The Buried Giant
“Yet are you so certain, good mistress, you wish to be free of this mist? Is it not better some things remain hidden from our minds?”
What a fascinating writer Kazou Ishiguru is. After a ten year hiatus he returns with his seventh novel, The Buried Giant, and it is – at first glance – a historical fantasy novel…”every so often, an orge might carry off a child into the mist. The people of the day had to be philosophical about such outrages”. We are in a sixth century Britain (?) that has seen King Arthur succeed in uniting the country with the once warring Britons and Saxons now living side-by-side, in harmony; a country of orge’s and dragons, knights and warriors. Is this really the author of Remains of the Day and The Unconsoled ?
It is indeed, but whilst this novel nods to Tolkien, Beowulf, and the Arthurian legend, this novel is a different beast. It contains the kind of action you’d expect in a fantasy genre novel, but here it is relayed matter of factly and without excitement. And that is the point, because that is not what the book is about. This isn’t meant to be competing within the genre. Instead it is a book about memory, trust and deception; love and tenderness; war and vengeance.
The book is essentially the story of a journey (hello Tolkein). In this instance a decision made of a couple of Britons – Axl and Beatrice, and elderly couple – to walk to a nearby village to reunite with their son. He is a son they barely remember but they are sure he must reside at a nearby village and that they will all immediately recognise one another when they are united. This may sound like they are Alzheimer’s suffers but actually it’s the whole of England that is afflicted with a collective amnesia. A mist, literal and figurative, has descended. “It’s queer the way the word’s forgetting people and things from only yesterday and the day before that. Like a sickness come over us all.”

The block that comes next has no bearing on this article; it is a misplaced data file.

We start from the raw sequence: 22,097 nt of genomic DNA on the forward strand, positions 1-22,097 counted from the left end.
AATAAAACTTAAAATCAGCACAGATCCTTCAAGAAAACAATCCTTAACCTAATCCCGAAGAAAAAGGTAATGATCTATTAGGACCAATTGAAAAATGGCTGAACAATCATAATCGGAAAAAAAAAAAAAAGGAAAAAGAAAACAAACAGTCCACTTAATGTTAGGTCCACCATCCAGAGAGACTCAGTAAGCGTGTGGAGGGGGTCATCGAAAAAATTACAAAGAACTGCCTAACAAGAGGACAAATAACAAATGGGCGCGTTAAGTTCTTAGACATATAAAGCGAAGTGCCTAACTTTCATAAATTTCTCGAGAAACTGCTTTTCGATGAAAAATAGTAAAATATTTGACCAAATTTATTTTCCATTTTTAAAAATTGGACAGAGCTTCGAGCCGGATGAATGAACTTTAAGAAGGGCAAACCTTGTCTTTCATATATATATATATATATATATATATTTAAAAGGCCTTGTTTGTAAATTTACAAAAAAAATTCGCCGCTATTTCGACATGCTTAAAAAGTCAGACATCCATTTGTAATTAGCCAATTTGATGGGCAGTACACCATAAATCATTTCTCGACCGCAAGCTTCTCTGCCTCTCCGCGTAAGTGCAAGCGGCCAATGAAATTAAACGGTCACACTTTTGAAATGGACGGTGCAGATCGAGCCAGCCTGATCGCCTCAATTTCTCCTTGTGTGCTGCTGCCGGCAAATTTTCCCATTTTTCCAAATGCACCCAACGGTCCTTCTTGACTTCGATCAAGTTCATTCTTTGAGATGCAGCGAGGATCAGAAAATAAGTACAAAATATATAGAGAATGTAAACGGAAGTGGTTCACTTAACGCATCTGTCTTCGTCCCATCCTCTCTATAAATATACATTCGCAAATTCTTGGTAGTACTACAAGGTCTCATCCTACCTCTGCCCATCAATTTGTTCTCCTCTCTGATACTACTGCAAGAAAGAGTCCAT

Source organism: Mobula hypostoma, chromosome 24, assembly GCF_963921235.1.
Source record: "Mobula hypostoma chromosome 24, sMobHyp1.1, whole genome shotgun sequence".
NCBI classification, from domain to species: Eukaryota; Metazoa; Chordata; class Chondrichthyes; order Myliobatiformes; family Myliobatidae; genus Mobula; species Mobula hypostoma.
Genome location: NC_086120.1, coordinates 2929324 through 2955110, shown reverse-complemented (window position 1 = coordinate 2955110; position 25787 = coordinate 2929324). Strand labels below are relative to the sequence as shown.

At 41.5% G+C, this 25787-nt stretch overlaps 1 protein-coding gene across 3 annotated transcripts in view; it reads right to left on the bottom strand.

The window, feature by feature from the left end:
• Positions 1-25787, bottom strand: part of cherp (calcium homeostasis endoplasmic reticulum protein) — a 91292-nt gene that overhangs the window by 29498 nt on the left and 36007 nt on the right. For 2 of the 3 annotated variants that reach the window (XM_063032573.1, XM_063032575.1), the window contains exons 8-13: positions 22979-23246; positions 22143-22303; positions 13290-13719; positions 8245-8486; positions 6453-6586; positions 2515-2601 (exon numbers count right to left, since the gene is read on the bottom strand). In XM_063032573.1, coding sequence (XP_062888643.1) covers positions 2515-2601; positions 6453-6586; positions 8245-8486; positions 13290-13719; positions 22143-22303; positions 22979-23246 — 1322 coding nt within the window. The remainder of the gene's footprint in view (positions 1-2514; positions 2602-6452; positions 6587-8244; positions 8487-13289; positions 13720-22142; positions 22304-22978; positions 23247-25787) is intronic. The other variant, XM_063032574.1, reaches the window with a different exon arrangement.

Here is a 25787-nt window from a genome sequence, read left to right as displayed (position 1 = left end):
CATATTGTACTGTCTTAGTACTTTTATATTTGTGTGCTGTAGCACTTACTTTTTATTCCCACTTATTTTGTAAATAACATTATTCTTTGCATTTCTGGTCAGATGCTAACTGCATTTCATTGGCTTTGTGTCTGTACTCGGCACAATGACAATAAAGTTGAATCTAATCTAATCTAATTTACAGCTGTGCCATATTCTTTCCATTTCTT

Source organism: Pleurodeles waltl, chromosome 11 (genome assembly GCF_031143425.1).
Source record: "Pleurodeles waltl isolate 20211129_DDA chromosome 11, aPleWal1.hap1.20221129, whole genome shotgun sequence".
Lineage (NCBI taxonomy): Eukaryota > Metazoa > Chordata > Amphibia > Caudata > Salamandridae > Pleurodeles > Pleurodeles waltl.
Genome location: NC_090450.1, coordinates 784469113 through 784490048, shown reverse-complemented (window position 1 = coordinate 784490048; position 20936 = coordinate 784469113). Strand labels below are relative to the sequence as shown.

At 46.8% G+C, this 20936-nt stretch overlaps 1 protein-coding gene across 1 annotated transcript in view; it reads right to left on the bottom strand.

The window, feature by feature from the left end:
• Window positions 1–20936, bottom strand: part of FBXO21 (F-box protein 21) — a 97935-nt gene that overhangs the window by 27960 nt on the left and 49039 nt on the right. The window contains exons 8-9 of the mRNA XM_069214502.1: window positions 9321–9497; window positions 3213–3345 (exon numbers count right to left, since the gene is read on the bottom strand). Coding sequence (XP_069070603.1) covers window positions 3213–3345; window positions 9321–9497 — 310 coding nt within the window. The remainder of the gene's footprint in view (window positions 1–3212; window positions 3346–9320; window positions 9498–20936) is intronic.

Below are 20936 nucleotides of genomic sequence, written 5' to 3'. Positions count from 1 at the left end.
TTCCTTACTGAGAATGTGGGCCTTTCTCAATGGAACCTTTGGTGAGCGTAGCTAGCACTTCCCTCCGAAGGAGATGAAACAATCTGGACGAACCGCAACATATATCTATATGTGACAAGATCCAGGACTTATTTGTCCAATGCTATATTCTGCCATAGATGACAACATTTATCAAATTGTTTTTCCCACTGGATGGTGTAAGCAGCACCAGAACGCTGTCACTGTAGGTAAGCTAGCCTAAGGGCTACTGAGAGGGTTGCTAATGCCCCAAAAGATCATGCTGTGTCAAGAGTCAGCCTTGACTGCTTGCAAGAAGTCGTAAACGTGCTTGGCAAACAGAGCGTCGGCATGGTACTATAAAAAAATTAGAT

The couple encounter a number of people on their journey, in particular: A boatman, a Saxon warrior called Wistan, a young boy, who has been bitten by a dragon, and old knight, Sir Gawain, nephew of Arthur.
The boatman, who we first encounter early on is the key figure. Like most classic depictions he is clearly a man tasked with taking souls to the other side. Most travel alone. Only if a couple can convince him of their devotion will he allow them to travel together.
Axl and Beatrice seem devoted to one another and believe that if all their memories were restored they would surely meet this standard and be allowed to cross together, but they are similarly haunted by a fear that they would fail if the truth of their memories returned. “Axl and I wish to have again the happy moments we shared together. To be robbed of them is as if a thief came in the night and took what’s most precious from us.” They seem to know that they will meet the boatman again.
Their journey becomes entangled with that of Wistan and the boy and a quest to slay a dragon – the possible source of the collective amnesia. But the book asks – are some things better off forgotten?
Can we really just forgive and forget? ‘who knows what will come when quick-tongued men make ancient grievances rhyme with fresh desire for land and conquest’. A look around the world about us shows this statement to be still alive and well.
The Buried Giant is a fascinating, if detached, novel about love and memory. There are moments where the book gets a bit too Lord of the Rings and rather silly, and I’m sure many people will see Tolkein and Shakespeare here and there but I was also reminded on a number of occasions of Jose Saramago and his particular storytelling style – often involved yet totally separate from the story. The Idea of collective memory loss, was one also explored recently in a similar way by Howard Jocobson’s J. Here, though, it is the Saxon’s who are forgetful of the terrible acts of slaughter that had enabled King Arthur to ‘unite’ the country. We know from our recent past that globally there are many nations that have buried dark memories and often with good reason, but it’s also clear how close to the surface things can remain and how quickly friends and neighbours can become murderous enemies.
It’s a book I’ve thought about a lot since finishing it.
“The giant, once buried, now stirs. When soon he rises, as surely he will, the friendly bonds between us will proves as knots young girls make with the stems of small flowers”